Through narration from Ian as a young boy, Lonsdale reveals the details of his traumatic childhood. His father, also a photographer, was frequently absent on business assignments. His mother, Sarah, struggled with mental illness — dissociative identity disorder. Sarah’s primary alter, Jackie, is a seventeen-year-old who is reckless, angry, and cruel to Ian, endangering him on numerous occasions. In order to craft the story, Lonsdale conducted research to understand and write about Sarah’s condition from the perspective of her child. Because of Sarah’s instability, Ian became the de facto parent in the relationship, caring for and watching over his mother while simultaneously needing what every child needs — a loving mother to nurture him. Everything We Give is enjoyable and touching on the whole. But Lonsdale’s writing is best in the chapters describing Ian’s harrowing experiences as a young boy, as well as his eventual, permanent separation from the mother he adored.

To love someone unconditionally is to let them thrive, even if that means letting them go so they can run wild and free.

Londsdale achieves just the right tone when exploring Ian’s anger at and refusal to maintain a relationship with his father. She convincingly explains why Ian has spent years blaming his father for their family’s challenges, citing his many business trips during which Ian was left alone for days at a time with his mother. Ian’s father worried that Jackie would emerge and again harm Ian. Ian lived in fear that Jackie would cause his mother to be taken away from him, either because Jackie would hurt her or bring the attention and intervention of the authorities. Lonsdale also credibly details Ian’s adult journey to discover the truth about what happened to his mother as a child — the impetus for her fragile mental state — and his readiness and ability to accept that his childhood perceptions were frequently inaccurate and incomplete. Suffering from post traumatic stress disorder himself, Ian saw his childhood as a “warped version of purgatory” from which he believed he would eventually emerge and make a life for himself. Lonsdale effectively utilizes Ian’s assignment in Spain photographing the Rapa das bestas, the “shearing of the beasts” to illustrate parallels between the tender, mutually respectful, but distant relationship of herds of feral horses and the villagers who care for them with Ian’s journey to acceptance, peace, and forgiveness — for himself and his parents.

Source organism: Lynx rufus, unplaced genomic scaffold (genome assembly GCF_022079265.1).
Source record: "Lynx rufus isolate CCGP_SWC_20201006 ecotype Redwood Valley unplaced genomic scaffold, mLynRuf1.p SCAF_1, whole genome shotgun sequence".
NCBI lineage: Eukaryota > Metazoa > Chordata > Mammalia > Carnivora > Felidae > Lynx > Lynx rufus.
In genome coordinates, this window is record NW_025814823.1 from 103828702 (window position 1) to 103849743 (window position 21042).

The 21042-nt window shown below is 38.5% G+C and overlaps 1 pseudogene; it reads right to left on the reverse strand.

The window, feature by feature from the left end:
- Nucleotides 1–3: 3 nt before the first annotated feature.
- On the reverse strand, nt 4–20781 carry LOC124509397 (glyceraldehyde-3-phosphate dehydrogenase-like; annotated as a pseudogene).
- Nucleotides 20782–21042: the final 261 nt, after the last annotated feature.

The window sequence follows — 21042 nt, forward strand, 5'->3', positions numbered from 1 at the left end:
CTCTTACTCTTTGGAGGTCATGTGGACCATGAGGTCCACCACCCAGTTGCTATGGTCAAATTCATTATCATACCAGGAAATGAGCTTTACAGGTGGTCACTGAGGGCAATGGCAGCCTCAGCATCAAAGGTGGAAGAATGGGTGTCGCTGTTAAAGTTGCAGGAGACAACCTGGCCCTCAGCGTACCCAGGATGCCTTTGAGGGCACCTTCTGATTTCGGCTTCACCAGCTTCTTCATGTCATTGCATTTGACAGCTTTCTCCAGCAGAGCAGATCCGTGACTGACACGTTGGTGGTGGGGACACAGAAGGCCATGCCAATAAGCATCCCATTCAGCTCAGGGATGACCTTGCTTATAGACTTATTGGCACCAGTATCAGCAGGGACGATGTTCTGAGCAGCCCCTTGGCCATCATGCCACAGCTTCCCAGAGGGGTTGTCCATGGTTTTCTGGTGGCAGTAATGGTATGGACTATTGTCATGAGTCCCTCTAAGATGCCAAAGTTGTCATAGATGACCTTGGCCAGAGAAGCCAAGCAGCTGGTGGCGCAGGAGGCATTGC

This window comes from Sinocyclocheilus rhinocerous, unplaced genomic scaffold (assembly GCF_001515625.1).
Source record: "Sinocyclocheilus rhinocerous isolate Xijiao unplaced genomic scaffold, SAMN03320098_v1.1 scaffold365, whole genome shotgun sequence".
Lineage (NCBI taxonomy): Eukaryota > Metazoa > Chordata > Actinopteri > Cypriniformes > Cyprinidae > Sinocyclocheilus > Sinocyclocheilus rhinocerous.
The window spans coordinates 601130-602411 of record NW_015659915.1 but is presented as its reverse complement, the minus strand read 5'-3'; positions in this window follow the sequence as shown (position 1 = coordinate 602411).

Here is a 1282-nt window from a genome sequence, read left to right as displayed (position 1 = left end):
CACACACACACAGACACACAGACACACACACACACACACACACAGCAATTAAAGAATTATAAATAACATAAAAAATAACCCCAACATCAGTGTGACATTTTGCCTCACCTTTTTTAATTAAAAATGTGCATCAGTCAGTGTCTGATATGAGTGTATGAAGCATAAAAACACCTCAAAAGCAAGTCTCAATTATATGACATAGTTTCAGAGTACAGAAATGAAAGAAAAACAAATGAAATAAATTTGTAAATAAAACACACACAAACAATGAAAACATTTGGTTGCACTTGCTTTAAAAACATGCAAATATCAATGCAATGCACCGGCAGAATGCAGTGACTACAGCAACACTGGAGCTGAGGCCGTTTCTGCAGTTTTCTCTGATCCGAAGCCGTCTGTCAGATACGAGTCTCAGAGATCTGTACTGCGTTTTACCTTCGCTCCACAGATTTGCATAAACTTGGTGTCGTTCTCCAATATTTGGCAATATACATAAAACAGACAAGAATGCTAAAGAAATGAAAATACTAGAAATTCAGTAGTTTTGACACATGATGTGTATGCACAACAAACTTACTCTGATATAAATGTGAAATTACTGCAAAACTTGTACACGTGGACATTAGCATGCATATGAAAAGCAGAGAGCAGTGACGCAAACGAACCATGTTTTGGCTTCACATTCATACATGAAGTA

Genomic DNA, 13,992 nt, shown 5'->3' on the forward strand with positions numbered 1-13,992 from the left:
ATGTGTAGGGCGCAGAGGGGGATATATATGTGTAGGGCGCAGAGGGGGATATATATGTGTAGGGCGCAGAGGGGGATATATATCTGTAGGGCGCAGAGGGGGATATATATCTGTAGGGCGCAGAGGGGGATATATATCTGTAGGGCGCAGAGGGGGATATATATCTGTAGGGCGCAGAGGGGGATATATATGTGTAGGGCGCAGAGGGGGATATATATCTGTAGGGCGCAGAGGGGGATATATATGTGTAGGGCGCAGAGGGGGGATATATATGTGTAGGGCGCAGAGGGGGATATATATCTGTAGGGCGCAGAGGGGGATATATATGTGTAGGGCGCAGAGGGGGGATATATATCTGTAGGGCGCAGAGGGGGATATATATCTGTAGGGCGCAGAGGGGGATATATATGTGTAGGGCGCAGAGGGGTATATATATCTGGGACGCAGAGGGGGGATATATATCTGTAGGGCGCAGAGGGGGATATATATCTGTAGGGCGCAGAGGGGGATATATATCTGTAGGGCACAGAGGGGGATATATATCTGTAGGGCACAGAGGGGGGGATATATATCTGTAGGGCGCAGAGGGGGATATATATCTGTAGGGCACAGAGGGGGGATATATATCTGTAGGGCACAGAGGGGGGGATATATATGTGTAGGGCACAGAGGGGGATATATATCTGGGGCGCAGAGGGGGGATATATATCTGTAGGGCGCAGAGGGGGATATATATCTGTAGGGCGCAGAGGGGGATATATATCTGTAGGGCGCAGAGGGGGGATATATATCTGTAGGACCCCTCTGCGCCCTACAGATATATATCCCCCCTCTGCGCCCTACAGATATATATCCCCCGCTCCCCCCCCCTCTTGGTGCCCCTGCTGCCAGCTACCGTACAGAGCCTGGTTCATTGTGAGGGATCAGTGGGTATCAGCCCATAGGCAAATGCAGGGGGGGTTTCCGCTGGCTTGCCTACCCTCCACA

Everything We Give is an emotionally satisfying and moving conclusion to Lonsdale’s addicting trilogy. With its publication, she shepherds her readers to a bittersweet milestone — with all mysteries solved, and all questions answered, it is time to bid good-bye to the beloved characters she has created: Aimee, James, Ian, et al. But Lonsdale leaves her characters with secure, happy futures and her readers richer for having joined them on their journeys of discovery.

Disclosure of Material Connection: I received one electronic copy of All We Ever Wanted free of charge from the author via Net Galley. I was not required to write a positive review in exchange for receipt of the book; rather, the opinions expressed in this review are my own. This disclosure complies with 16 Code of Federal Regulations, Part 255, “Guides Concerning the Use of Endorsements and Testimonials in Advertising.”